Commission's top scientific advisers' publish opinion on how to better measure car CO2 emissions

News Alert

Commission's top scientific advisers publish opinion on how to better measure car CO2 emissions

Brussels, 25 November 2016

The High Level Group of the Commission's new Scientific Advice Mechanism (SAM) has published its first opinion. It focuses on enhancing the measurement of CO2 emissions from cars.

The independent group of eminent scientists welcome the introduction of the new emissions testing procedure as from 2017 that is expected to provide more representative CO2 emission measurements. They recommend a regular review of this procedure, complemented by a framework for the monitoring of real driving CO2 emissions including a formal reporting of the fuel consumption of passenger cars. The scientific opinion also calls for enhanced coordination and regulatory oversight across the EU, based on legislation that is designed to stimulate innovation and low carbon technologies.

Carlos Moedas, Commissioner for Research, Science and Innovation, said: "We set up the Group of High-level Scientific Advisers only last year to support policy making with high-quality, independent scientific advice, in line with the Better Regulation Agenda to improve the quality of EU legislation. This is exactly what they have done with this first report. We need to reduce CO2 emissions of cars and vans if we are to achieve climate and sustainability goals, and now we have additional scientific evidence base to mould future climate policies in this area."

Miguel Arias Cañete, Commissioner for Climate Action and Energy, said: "Curbing CO2 emissions and more representative measurements will support European and global efforts to decarbonise transport in view of international commitments to combat climate change. An important step has been the adoption of a new emissions testing procedure. This first opinion of the SAM High-level Group will undoubtedly constitute a key reference for our work on post-2020 emission performance standards for cars and vans in the EU."

The scientific opinion, drafted in response to a request by Commissioner Arias Cañete, draws upon a comprehensive review of scientific literature, a wide-ranging consultations with the most relevant scientific experts and policy, industry and civil society stakeholders and a visit to the Vehicle Emissions Laboratory of the European Commission's Joint Research Centre.

The Group is currently also working on an opinion on cybersecurity, which is expected to be published in early 2017, and has published recently an explanatory note on glyphosate.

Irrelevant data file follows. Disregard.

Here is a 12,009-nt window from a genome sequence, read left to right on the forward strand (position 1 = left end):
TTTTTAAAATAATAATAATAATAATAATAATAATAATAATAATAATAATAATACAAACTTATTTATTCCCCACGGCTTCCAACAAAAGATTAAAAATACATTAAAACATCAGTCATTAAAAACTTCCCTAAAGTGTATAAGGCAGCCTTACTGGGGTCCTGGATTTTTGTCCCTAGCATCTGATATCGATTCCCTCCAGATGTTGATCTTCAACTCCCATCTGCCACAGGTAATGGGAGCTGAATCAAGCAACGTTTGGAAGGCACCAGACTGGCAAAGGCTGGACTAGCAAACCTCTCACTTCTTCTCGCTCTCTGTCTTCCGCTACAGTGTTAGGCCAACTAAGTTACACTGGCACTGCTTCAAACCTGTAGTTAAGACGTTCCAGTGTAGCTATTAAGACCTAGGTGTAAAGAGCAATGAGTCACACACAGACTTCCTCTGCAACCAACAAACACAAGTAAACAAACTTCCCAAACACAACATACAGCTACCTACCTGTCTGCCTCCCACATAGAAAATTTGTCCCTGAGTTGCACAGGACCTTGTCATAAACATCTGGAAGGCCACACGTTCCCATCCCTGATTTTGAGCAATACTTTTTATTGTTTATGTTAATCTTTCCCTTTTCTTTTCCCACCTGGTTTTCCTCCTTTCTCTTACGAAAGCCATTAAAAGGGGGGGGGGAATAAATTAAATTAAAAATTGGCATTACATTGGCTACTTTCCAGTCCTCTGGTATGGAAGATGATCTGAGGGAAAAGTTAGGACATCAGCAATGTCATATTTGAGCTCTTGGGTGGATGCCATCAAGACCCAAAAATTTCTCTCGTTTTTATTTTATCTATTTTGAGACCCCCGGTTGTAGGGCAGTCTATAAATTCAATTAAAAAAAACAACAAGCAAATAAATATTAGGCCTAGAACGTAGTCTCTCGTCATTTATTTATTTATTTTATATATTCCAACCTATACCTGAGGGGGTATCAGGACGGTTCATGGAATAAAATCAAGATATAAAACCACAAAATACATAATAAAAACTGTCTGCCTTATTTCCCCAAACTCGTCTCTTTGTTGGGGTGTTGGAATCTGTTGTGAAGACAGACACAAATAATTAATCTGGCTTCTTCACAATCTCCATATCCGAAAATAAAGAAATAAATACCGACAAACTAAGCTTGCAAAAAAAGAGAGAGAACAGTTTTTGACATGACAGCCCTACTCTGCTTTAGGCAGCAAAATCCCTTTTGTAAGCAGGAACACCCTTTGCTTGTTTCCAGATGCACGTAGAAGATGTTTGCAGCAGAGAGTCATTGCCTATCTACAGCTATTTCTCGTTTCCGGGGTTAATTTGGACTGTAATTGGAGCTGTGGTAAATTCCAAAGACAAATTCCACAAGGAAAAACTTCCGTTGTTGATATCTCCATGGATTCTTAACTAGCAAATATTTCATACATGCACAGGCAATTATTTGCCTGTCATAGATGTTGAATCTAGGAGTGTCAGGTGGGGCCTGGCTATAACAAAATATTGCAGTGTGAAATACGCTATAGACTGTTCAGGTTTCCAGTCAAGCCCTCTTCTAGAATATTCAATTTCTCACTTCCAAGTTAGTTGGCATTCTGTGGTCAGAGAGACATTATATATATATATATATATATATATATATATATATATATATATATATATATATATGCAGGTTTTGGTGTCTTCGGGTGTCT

Background

On the Scientific Advice Mechanism:

The Scientific Advice Mechanism (SAM) was set up by a Commission Decision on 16 October 2015. Its High Level Group of Scientific Advisors comprises seven independent eminent scientists, appointed in their personal capacity. The Group draws on a wide range of scientific expertise, inter alia through a close relationship with European and national academies, to advise the Members of the European Commission on issues of public interest.

The SAM contributes to the quality of EU legislation and complements the existing science advisory structures of the Commission, which include inter alia the Joint Research Centre (JRC), the European Agencies as well as specialised expert groups.

On the SAM High Level Group's first scientific opinion:

The European Commission has played a key role in global efforts to reduce CO2 emissions from road transport for many years now. Through its science and knowledge service, it was instrumental in the development of the World-wide harmonised Light vehicles Test Procedure (WLTP), a new, more realistic, test procedure for measuring CO2 emissions and fuel consumption from cars and vans. In the EU, WLTP will gradually replace the New European Driving Cycle (NEDC) test procedure, which no longer reflects today's driving conditions or vehicle technologies, in vehicle approvals from 2017.

In its first opinion, the SAM High Level Group recommends reviewing the WLTP test cycle every five years to ensure that the gap between laboratory and average real-world emissions does not grow again. The High Level Group recommends complementing the WLTP test cycle with a framework for the monitoring of real driving CO2 emissions. This should consist of an assessment as to whether CO2 emissions data obtained from the real driving emissions testing for pollutants using Portable Emissions Measurement Systems (PEMS) can be used to monitor the gap, the development of a Real Driving Emissions scheme for CO2, and the introduction of a formal reporting of the fuel consumption of passenger cars, taking advantage of on-board vehicle diagnostic systems.

More information

 

Media contact